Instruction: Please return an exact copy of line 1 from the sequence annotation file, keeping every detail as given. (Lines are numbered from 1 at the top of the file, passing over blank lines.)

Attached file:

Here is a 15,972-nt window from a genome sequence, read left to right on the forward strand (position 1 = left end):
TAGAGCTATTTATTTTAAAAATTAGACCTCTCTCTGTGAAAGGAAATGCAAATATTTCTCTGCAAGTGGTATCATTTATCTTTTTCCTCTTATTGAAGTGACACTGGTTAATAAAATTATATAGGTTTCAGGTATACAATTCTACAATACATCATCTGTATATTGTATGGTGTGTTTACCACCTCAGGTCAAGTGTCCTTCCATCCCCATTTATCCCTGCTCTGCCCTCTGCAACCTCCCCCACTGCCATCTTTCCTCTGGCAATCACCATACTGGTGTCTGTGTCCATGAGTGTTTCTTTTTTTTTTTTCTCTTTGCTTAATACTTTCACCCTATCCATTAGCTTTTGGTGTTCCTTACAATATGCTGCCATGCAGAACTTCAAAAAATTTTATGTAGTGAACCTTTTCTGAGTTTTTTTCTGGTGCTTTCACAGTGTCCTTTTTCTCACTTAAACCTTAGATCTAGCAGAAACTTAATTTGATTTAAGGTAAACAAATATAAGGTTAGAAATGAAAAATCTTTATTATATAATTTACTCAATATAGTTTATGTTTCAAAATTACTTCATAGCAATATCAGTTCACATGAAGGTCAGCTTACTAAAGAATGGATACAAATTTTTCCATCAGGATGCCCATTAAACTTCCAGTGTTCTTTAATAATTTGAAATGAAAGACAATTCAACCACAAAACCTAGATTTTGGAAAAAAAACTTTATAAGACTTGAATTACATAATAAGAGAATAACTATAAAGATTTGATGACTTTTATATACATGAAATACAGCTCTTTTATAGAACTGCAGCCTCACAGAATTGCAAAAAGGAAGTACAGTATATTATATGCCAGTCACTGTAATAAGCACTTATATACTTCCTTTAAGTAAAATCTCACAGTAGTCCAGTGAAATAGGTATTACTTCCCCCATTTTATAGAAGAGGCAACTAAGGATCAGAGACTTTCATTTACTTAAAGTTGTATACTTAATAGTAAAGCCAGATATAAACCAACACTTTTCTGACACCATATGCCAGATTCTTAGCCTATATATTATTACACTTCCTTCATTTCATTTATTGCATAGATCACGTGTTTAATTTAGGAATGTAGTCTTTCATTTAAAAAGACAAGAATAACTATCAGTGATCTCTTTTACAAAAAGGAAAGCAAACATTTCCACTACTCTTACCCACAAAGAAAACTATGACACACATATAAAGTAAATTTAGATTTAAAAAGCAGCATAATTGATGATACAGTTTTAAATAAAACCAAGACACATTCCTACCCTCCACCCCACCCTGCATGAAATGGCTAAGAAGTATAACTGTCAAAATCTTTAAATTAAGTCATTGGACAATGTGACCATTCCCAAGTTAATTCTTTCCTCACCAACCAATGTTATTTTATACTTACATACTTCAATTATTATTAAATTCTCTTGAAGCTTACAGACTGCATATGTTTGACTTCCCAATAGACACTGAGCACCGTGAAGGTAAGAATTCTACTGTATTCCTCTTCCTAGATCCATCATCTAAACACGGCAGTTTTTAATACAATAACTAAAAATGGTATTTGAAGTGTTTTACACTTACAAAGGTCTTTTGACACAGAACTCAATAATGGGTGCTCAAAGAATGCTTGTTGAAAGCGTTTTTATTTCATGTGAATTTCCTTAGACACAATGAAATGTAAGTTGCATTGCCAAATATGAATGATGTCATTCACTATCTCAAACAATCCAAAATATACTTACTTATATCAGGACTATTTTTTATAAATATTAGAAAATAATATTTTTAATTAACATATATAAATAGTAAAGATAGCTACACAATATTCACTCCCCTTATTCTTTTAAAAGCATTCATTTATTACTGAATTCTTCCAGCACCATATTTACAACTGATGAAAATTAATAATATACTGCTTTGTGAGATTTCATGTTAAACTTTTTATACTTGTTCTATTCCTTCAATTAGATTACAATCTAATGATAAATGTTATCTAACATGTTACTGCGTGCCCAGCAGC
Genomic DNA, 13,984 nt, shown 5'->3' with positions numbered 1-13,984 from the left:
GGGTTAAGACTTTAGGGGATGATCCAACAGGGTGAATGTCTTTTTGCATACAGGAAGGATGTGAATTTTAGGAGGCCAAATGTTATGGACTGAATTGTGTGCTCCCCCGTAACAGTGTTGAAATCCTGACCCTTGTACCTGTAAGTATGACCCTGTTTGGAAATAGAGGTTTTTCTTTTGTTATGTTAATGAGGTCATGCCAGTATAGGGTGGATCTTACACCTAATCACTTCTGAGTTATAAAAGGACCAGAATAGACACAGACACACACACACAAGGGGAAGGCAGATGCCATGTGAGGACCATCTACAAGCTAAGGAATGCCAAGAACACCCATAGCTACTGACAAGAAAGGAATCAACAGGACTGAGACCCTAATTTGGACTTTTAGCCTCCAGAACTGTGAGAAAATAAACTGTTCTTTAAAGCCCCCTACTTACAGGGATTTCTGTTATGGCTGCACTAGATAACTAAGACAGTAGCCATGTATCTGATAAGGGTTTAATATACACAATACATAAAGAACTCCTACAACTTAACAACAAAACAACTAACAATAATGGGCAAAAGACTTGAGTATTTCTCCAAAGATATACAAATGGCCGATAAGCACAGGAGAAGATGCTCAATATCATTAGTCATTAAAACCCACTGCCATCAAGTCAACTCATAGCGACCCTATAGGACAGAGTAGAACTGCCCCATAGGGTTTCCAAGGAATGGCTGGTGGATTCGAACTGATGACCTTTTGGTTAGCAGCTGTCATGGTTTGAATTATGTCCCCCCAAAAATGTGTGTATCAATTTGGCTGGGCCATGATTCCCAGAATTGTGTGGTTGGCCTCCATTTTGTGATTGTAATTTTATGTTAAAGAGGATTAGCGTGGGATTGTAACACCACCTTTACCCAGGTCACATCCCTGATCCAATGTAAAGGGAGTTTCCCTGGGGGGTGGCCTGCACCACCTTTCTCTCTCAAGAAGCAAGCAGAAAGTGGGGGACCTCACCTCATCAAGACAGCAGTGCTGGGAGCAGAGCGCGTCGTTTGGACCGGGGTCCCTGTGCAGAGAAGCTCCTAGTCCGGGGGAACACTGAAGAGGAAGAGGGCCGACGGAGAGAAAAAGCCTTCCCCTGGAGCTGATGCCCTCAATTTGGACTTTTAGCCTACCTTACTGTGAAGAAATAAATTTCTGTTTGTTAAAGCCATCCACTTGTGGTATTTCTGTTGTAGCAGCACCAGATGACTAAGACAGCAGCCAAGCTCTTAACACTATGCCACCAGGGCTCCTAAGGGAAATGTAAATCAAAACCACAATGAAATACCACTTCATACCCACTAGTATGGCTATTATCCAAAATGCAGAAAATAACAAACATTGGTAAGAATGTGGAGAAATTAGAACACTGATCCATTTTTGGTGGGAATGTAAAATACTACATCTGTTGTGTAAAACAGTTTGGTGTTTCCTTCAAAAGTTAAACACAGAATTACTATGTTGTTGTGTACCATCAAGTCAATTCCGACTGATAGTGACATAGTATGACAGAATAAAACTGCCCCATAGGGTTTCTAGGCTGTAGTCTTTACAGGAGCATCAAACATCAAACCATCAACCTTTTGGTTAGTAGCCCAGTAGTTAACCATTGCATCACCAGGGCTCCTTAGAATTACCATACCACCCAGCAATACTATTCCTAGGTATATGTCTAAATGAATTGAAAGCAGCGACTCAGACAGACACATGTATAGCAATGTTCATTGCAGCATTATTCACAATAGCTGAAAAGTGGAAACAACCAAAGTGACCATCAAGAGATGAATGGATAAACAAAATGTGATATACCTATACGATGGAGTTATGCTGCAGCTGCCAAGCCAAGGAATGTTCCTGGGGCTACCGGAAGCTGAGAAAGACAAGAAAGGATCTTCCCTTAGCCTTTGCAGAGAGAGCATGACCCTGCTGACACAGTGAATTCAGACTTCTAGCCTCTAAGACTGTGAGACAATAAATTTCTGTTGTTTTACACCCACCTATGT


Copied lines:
Here is a 15,972-nt window from a genome sequence, read left to right on the forward strand (position 1 = left end):